Bliss Design System

A browser window is displaying the Bliss documentation website, showing the page for button components and their detailed design, code, and design token documentation.


Design Systems Lead


2019 — 2022



Bliss is the design system that empowers the user experience at BRYTER. What started as a small initiative after I joined BRYTER in mid-2019 became a proper team by the end of 2020, with up to three full-time engineers working on it.

When I was kickstarting Bliss solo at the beginning, I focused on establishing a solid foundation around color, typography, spacing, and icons before branching out into components. In addition to a solid design token structure, I concentrated on providing Figma styles and components for designers, along with a lightweight CSS library for easier adoption by engineers.

With a proper team established at the end of 2020, we started moving the component library of Bliss to Web Components and standardizing and maturing more and more of our patterns and practices.

Screenshot showing Figma data table and list components in various states and variations.
Figma component we've used to construct UIs with lots of data that require tables.
Different sizes and styles of feedback-related components, such as banners or badges.
Various states and styles for our Figma form components.
Our own set of hand-drawn icons in the common


From the start, documentation was a key pillar of how we approached Bliss. Design systems are at their core about creating a shared space of understanding, patterns, and tools, which makes documentation one of the most important pieces of this equation.

While we started very lean with zeroheight instances at first, we gradually transitioned to Storybook. While Storybook was initially focused on development, we decided to enhance it by incorporating additional written documentation. Step by step, we were able to identify and document more general patterns we needed to align on and added some guidelines.

Screenshot of the Bliss documentation homepage, showing a general overview of the documentation and quick links to certain areas.
Bliss documentation homepage with many quick links to the most common pages for designers and developers.
Screenshot of the Bliss Icon documentation with pattern guidelines on how and when to use the toggle component, along with specific examples.
Besides component-level documentation, we also provide more guidelines on patterns and when to use them.
Screenshot of the Bliss Icon documentation with detailed guidelines about how to draw new icons, including their sizes and proportions.
Detailed documentation about our approach and guidelines to drawing BRYTER style icons.


With increased adoption and general usage, support and collaboration requests from designers or engineers are becoming more frequent. We have implemented various methods to support and collaborate with consumers.

Support channel

The easiest way to approach our team and ask for support is the #bliss_support channel in Slack. In hindsight, this is also by far the most frequently used channel to get in touch and ask for guidance. One of the driving principles of our support channel has always been to respond quickly initially.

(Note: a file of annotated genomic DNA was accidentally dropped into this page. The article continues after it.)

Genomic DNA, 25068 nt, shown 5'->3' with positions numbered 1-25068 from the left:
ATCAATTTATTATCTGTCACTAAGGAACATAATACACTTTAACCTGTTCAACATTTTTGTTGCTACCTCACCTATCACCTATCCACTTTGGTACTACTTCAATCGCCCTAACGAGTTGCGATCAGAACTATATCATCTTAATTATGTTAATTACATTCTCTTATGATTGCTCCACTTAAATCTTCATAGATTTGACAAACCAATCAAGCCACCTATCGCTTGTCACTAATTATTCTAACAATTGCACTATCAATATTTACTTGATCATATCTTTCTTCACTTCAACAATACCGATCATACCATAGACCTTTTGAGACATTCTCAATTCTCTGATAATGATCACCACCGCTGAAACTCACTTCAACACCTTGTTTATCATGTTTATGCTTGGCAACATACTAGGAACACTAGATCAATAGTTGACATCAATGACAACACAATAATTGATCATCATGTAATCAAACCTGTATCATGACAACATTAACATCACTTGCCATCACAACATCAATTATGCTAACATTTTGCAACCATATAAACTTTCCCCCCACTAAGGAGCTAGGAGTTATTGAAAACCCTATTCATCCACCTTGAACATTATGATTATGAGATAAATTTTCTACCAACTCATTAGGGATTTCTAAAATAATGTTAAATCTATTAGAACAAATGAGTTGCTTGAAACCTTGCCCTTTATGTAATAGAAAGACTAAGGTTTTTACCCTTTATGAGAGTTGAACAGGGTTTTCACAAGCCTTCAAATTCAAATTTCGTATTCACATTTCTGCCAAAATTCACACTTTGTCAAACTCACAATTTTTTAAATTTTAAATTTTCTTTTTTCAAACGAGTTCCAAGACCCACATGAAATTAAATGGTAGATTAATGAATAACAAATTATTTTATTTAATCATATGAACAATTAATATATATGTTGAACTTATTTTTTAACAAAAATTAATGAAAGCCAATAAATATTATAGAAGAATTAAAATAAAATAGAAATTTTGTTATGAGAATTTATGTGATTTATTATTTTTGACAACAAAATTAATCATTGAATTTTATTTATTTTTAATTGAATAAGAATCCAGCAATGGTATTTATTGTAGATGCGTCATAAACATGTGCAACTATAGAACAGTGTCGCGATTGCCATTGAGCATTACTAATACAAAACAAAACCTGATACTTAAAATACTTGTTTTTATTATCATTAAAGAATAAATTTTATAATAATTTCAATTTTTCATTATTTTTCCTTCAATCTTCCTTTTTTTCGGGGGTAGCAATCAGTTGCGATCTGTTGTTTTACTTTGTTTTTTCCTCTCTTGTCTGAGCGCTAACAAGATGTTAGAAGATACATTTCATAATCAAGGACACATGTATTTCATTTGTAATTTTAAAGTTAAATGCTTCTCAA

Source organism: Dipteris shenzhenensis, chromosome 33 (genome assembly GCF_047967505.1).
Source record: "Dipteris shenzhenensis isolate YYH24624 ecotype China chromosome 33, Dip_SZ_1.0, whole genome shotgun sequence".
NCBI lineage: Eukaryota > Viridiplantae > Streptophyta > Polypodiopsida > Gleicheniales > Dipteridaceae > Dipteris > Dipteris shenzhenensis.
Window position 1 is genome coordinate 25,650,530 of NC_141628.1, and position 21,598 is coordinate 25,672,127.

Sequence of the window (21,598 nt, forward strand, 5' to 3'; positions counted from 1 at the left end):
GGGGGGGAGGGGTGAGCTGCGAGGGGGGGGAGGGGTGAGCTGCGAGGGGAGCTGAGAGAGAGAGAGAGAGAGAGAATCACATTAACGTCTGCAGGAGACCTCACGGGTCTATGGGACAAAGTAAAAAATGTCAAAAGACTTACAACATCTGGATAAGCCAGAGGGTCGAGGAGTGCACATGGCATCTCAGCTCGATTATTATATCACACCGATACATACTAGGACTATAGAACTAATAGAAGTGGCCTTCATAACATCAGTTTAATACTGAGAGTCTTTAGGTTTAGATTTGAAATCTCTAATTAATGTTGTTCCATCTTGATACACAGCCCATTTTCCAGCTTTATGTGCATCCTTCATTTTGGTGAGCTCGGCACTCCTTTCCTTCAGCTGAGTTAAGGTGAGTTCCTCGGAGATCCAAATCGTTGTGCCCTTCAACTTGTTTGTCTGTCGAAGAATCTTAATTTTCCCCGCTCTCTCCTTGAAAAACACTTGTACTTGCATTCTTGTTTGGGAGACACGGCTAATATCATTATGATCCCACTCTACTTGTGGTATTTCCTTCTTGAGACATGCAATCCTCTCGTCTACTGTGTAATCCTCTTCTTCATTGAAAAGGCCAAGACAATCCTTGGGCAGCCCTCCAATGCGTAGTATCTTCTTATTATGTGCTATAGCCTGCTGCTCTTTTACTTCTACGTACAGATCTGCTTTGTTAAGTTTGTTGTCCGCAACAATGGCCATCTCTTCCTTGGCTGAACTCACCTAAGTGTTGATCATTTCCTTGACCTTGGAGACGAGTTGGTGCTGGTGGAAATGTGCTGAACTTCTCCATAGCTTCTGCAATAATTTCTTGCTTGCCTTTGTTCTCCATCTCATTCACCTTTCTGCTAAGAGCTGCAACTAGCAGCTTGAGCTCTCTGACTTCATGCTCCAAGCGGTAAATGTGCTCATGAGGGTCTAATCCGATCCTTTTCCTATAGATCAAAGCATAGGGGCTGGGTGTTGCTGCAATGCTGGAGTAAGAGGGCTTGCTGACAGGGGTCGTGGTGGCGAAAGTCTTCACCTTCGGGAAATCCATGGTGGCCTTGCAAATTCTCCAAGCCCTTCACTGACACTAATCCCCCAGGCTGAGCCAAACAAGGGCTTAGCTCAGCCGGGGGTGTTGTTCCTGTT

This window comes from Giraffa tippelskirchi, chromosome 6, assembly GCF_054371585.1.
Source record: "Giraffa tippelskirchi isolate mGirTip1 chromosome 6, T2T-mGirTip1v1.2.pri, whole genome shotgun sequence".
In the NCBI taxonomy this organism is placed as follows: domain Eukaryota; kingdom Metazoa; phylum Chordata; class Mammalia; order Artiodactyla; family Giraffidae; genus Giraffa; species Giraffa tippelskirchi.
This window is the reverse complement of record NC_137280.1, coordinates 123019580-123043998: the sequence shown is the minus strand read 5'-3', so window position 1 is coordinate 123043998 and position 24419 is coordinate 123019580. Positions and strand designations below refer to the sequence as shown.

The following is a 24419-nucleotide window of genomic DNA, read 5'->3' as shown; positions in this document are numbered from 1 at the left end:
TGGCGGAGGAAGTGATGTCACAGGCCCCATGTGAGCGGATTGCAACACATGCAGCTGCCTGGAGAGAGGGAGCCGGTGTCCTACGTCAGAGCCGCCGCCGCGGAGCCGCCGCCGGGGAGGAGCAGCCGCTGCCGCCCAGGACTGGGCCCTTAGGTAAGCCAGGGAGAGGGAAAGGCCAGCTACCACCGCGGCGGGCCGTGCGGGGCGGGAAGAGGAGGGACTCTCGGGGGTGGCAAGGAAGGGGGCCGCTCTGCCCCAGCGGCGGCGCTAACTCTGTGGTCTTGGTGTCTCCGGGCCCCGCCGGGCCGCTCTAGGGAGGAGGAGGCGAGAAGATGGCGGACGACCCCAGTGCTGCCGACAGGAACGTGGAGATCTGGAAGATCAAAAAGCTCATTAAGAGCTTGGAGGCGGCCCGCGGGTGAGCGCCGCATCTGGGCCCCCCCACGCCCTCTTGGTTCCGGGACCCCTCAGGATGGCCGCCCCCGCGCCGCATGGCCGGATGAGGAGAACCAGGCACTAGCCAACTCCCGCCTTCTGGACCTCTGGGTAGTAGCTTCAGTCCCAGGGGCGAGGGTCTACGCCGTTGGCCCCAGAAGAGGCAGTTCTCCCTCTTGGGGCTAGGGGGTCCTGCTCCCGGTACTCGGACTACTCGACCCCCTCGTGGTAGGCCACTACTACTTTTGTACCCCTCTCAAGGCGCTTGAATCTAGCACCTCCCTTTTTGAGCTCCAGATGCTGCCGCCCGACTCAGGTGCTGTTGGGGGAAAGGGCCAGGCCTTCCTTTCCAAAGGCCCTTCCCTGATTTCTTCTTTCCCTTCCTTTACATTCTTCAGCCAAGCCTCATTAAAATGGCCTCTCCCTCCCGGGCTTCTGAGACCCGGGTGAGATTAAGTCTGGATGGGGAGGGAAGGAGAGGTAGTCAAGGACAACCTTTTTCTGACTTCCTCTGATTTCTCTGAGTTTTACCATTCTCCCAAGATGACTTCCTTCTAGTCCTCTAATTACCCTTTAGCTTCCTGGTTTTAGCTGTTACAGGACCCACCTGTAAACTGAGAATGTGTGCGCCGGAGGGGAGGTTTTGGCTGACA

Proposal board

Design systems are a significant collaborative effort. Early on in our journey, we decided to create a proposal board to facilitate consumers in suggesting or requesting new components, improvements, or reporting bugs. This proposal board also served as a general overview of "what we are currently working on" for everyone interested.

To streamline the process of adding a new item to the proposal board, we included various issue templates with structures and examples to choose from.

Open Office Hours

We also offered biweekly office hours where stakeholders could join and discuss various problems or solutions with us. Office hours can be helpful when topics are not time-sensitive, but there is a general interest among one or more consumers in a question or topic.

Swap Days

We offered teams the opportunity to ask for support from us to replace their legacy code implementation with new Bliss Components. To successfully accomplish this, we created full-fledged merge requests containing the new Bliss Components that only required a review from the specific teams.

This method not only increased our overall adoption but also enhanced the understanding of Bliss Components across teams. Engineers still needed to review merge requests and learn various ways of using Bliss through these reviews.

Bliss Ambassadors

The product area of BRYTER operates in numerous cross-functional teams. All of these teams consume different parts of Bliss. In this setup, communication channels can lose their effectiveness from time to time. As everyone focuses on achieving their team's goals, it can be challenging to provide feedback or respond to requests for feedback from other teams.

We noticed the gradual decline in our communication channel's effectiveness and realized the need to adopt a new approach to ensure equal information dissemination among all units.

This is where the idea of Bliss Ambassadors comes into play. We created a forum for people to become Bliss Ambassadors for their teams. This meant that we had a direct contact person in every team whom we could talk to, without running into the "talking into the void" problem.

We also started organizing fortnightly Bliss Ambassador Syncs, where every ambassador joins a 30-minute call. During this call, ambassadors receive the latest updates from the Bliss team and have the opportunity to share the most recent feedback or struggles from their unit.